Dr. Iain Staffell, from Imperial College London’s Centre for Environmental Policy, commented to The Telegraph that “fuel switching is no silver bullet, but any opportunity to reduce emissions in years rather than decades deserves attention.” Dr. Staffell added that while the switch from coal-fired power plants to natural gas is not “a long term solution,” it is “an important step to start reducing emissions quickly and at minimal cost” and could allow time to develop the “required renewable energy capacity to permanently cut global carbon emissions.”

Dr. Wilson, when asked to provide further comments on the report for ELI readers, said:

“An area of greater interest to the readership of the Environmental Law Institute is not the technical limitations, but the political limitations of legislating a meaningful carbon priceas without this, it is clear that the fuel switch would not have happened at the same scale or speed in Britain. The political challenges of enacting legislation to bring forward meaningful carbon pricing in markets such as the USA, Poland and Germany is fascinating, regardless of the technical potential of being able to accommodate a rapid shift.

A further interesting finding that may have wider resonance is the scale of the non-linear change in generation. A tipping point was reached, and the market shifted rapidly from one form of generation to another. Overall, although natural gas is a non-renewable fossil fuel that emits carbon dioxide, the cumulative emissions saved by fuel switching over the next decade from coal to natural gas are likely to prove far cheaper than the removal of carbon dioxide from the atmosphere in future decades. The analysis suggests this is an area that deserves greater considerationand we are hopeful that the paper provides some evidence to help this greater consideration take place.”

However, the report also warned that while natural gas has carbon advantages over coal as a fuel source, the potential for leakages of methane may erode this benefit, as methane is a more potent greenhouse gas. The study explained that because of this, switching fuels to a different type of fossil fuel “cannot be a long-term option as electrical generation from unabated natural gas still emits around four tenths that of coal.” Furthermore, if the natural gas is sourced from unconventional shale sources, potential methane emissions “may add a further 25% to its carbon intensity.”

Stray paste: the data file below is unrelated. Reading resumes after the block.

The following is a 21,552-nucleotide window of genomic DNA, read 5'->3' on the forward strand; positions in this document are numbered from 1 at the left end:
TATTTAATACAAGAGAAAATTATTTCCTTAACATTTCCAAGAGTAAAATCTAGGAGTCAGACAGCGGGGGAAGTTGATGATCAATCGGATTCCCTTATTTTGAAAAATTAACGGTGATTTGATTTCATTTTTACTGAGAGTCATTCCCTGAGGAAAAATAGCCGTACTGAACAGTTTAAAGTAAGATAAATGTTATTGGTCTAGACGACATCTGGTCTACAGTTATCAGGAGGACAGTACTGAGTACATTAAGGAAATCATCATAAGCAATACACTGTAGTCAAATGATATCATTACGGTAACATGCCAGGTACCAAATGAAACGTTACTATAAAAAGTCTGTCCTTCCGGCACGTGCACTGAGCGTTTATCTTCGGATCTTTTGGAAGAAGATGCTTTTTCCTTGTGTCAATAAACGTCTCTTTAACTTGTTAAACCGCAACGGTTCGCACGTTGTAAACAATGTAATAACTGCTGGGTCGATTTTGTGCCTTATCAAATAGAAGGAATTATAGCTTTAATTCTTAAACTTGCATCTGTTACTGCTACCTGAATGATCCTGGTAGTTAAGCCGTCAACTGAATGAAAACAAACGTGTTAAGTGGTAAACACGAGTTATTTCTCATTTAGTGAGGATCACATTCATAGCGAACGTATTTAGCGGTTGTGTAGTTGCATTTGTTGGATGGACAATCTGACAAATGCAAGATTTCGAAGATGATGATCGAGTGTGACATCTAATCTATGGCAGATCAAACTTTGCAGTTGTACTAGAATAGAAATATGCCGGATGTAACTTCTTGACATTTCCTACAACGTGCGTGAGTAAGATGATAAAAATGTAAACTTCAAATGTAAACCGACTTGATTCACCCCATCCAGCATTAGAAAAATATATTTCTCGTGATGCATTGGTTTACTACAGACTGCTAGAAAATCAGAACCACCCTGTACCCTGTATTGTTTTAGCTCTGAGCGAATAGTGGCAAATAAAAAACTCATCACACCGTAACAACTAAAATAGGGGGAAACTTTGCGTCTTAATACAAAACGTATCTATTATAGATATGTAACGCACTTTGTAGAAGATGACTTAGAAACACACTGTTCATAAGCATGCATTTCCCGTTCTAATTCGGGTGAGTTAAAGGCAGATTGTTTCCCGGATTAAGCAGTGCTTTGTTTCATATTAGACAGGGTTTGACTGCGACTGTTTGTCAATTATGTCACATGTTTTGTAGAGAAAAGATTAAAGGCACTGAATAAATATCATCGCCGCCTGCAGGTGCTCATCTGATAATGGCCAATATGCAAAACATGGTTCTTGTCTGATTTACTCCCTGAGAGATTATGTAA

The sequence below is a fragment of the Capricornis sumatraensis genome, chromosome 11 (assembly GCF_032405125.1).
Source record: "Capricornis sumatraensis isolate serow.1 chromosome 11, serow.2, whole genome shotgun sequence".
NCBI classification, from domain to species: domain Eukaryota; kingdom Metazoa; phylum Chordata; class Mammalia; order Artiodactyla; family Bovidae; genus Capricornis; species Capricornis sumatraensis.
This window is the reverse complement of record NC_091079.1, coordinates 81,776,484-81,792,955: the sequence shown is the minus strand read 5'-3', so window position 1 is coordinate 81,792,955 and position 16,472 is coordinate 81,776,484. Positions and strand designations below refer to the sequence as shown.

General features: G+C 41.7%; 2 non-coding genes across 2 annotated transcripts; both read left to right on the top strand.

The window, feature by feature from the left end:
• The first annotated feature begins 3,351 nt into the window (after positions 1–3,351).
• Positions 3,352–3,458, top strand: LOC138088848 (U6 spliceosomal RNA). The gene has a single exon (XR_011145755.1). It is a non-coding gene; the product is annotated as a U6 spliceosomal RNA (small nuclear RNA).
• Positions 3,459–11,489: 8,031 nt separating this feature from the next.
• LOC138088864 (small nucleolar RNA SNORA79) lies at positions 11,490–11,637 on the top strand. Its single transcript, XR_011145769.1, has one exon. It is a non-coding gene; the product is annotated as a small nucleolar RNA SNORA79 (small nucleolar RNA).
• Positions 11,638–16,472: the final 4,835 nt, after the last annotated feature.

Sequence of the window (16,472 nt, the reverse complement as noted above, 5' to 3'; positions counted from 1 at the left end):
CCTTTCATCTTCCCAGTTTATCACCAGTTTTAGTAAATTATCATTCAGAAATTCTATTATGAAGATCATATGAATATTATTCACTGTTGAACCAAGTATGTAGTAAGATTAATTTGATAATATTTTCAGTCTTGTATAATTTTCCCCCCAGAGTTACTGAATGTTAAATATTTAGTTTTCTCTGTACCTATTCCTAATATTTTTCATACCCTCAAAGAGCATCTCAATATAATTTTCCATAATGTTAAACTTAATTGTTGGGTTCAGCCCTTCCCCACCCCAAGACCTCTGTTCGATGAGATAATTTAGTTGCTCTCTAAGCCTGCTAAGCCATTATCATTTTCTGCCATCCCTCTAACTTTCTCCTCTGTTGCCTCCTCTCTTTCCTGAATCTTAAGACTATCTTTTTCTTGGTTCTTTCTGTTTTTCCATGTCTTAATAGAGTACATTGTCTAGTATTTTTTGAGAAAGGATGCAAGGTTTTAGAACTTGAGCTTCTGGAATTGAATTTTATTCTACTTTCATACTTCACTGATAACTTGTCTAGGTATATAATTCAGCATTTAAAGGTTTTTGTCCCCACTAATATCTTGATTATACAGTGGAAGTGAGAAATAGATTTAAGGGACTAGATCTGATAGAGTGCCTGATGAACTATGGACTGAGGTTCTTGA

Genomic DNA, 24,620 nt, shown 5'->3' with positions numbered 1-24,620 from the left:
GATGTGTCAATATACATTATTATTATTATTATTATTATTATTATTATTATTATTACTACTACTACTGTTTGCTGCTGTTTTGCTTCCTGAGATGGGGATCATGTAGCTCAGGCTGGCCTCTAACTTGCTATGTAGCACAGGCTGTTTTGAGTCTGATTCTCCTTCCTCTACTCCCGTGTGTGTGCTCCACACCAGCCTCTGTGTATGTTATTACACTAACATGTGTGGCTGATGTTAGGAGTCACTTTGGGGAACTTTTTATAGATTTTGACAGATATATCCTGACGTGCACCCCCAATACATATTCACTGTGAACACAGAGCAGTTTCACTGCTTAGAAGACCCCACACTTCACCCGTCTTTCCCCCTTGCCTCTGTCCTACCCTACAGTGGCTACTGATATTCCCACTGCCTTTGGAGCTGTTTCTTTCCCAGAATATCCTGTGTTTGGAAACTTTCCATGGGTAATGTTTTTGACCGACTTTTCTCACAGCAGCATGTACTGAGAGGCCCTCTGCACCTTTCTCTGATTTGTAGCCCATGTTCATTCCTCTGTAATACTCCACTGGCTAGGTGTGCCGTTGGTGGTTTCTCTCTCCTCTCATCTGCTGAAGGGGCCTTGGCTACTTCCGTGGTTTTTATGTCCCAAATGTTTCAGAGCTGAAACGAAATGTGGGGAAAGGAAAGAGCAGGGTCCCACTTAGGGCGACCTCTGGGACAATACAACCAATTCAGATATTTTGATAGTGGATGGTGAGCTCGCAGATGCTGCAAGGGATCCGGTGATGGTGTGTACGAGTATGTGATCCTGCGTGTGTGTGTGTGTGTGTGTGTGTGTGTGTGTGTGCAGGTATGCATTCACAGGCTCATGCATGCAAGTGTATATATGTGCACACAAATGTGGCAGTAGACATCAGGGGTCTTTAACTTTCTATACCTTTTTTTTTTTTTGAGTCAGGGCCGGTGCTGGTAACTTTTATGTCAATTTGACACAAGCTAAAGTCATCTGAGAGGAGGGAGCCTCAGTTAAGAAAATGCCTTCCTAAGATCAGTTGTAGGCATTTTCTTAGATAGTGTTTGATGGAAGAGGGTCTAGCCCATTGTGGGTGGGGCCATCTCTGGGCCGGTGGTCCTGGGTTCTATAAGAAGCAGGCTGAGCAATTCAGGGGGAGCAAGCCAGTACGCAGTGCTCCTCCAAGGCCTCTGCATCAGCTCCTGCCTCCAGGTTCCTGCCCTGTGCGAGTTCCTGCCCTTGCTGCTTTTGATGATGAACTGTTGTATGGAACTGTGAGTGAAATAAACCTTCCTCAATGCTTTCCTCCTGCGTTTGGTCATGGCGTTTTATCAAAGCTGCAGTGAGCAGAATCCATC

The findings of this report are significant as several European countries—including Austria, Britain, France, Italy, and Sweden—have made a commitment to phasing out coal-fired energy within the next decade. In the United States, the Clean Power Plan, announced by former President Barack Obama in 2015, has been called a “climate game changer” because of its potential to reduce carbon emissions from the largest single source of U.S. greenhouse gas emissions—power plants, which account for over 1/3 of the U.S.’s carbon dioxide emissions. These findings of cost-efficient emissions reductions are even more significant in light of President Donald Trump’s Energy Independence Executive Order, which calls for a review of—in an attempt to repeal—the Clean Power Plan.

Of further interest is the opinion that the U.S.’s recent decision to withdraw from the Paris Climate Accord might not be as detrimental to global climate change mitigation as originally thought because decarbonization, including the switch from coal to natural gas, in the U.S. is now “taking place from the ground up.” Therefore, although there have been setbacks with regards to tackling global climate change, research into the cost-effective potential for rapid worldwide CO2 reduction in switching from coal to natural gas is crucial.